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For Israel’s contestant, the Eurovision Song Contest comes with tight security, boos and cheers

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MALMO, Sweden (AP) — Eden Golan is in Sweden for the Eurovision Song Contest, but she isn’t seeing much of the country.

The 20-year-old Israeli singer is surrounded by security as she travels between hotel and the contest venue in the city of Malmo. According to Israel’s public broadcaster, she practiced singing while being booed to prepare for her performance in the pan-continental song competition.

Golan has become a focus for protests by pro-Palestinian demonstrators who want Israel kicked out of Eurovision over the war with Hamas, which has killed almost 35,000 people in Gaza. The war began with Hamas’ surprise attack into southern Israel in October, in which the militant group killed around 1,200 people, mostly civilians, and took 250 others hostage.

A crowd estimated by police at more than 10,000 marched through the southern Swedish city on Thursday to chants of “Free Palestine” and “Israel is a terror state.” Banners accused Eurovision of being complicit in genocide and called for a boycott of the competition.

Another protest march is planned for Saturday, hours before Golan competes in the live Eurovision final against acts from 25 other countries.

The participation of one of those 25, the Netherlands’ Joost Klein, was in doubt after he failed to perform at a dress rehearsal on Friday where he was slotted to appear just before Israel. Contest organizer the European Broadcasting Union gave no explanation but said it was “currently investigating an incident that was reported to us involving the Dutch artist. He will not be rehearsing until further notice.” It was unclear whether his absence was related to Israel’s participation.

The EBU later said the investigation was “still ongoing” and Klein would not perform at Friday’s second dress rehearsal, which is used by juries in all Eurovision countries to award scores. It said he would be judged on his performance from Thursday’s semifinal instead.

Israel is allowed to compete in Eurovision, even though it’s not in Europe, because its national broadcaster belongs to the European Broadcasting Union, whose membership extends beyond the continent.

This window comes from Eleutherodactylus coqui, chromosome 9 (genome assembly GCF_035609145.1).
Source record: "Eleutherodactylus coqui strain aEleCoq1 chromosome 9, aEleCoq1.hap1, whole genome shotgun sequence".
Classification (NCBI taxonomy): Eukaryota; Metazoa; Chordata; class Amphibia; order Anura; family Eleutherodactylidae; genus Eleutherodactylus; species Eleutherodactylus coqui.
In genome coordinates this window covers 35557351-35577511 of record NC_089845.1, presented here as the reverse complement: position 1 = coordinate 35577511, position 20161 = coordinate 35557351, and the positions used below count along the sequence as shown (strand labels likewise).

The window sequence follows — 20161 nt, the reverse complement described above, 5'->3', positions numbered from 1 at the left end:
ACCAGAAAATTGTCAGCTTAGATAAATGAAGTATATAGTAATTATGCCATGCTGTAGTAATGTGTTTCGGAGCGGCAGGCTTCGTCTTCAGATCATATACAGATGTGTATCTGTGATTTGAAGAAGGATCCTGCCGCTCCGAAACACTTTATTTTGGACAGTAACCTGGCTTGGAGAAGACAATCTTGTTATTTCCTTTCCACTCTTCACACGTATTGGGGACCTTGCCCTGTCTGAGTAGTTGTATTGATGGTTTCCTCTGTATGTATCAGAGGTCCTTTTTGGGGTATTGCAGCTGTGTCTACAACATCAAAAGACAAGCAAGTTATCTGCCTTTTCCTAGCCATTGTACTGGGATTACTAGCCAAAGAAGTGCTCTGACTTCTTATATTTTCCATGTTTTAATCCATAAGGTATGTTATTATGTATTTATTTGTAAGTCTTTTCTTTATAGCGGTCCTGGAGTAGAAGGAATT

Golan has largely stayed out of sight in Malmo, apart from rehearsals and performances at the Malmo Arena. While other performers have taken the stage for fans in a Eurovision park in the city, Golan has not.

She was one of 10 acts who made it through Thursday’s semifinal, which was decided by votes from Eurovision viewers around the world. Golan has been greeted with a smattering of boos, as well as applause, from spectators in the arena. Bookmakers say she is likely to finish in the top half of the final competition, decided by a mix of public votes and national music-industry juries.

Israeli Prime Minister Benjamin Netanyahu praised Golan for performing despite “contending with an ugly wave of antisemitism.”

“So be blessed, and know that when they boo you, we are cheering you on,” he said.

Golan’s song is a powerful ballad titled “Hurricane” — but that wasn’t its original name. The song was first called “October Rain,” an apparent reference to the Oct. 7 Hamas attack. That fell foul of contest rules banning “political” content.

The retitled song contains less specific lyrics about going through a tough time, and asserts that “love will never die.”

Born in Israel to parents from the former Soviet Union, Golan spent much of her childhood in Russia and performed on televised talent shows there before moving back to Israel. She cites Beyoncé, Ariana Grande, Whitney Houston and Justin Timberlake among her inspirations.

She has avoided direct political statements, but said it was “such an honor to represent my country, especially in these times.”

Speaking after the semifinal, Golan said she was “overwhelmed with emotions.”

“I’m just super excited to go on stage once more and share a bit of my love with everyone,” she said.

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Yesica Fisch contributed to this story from Jerusalem.

By JILL LAWLESS
Associated Press

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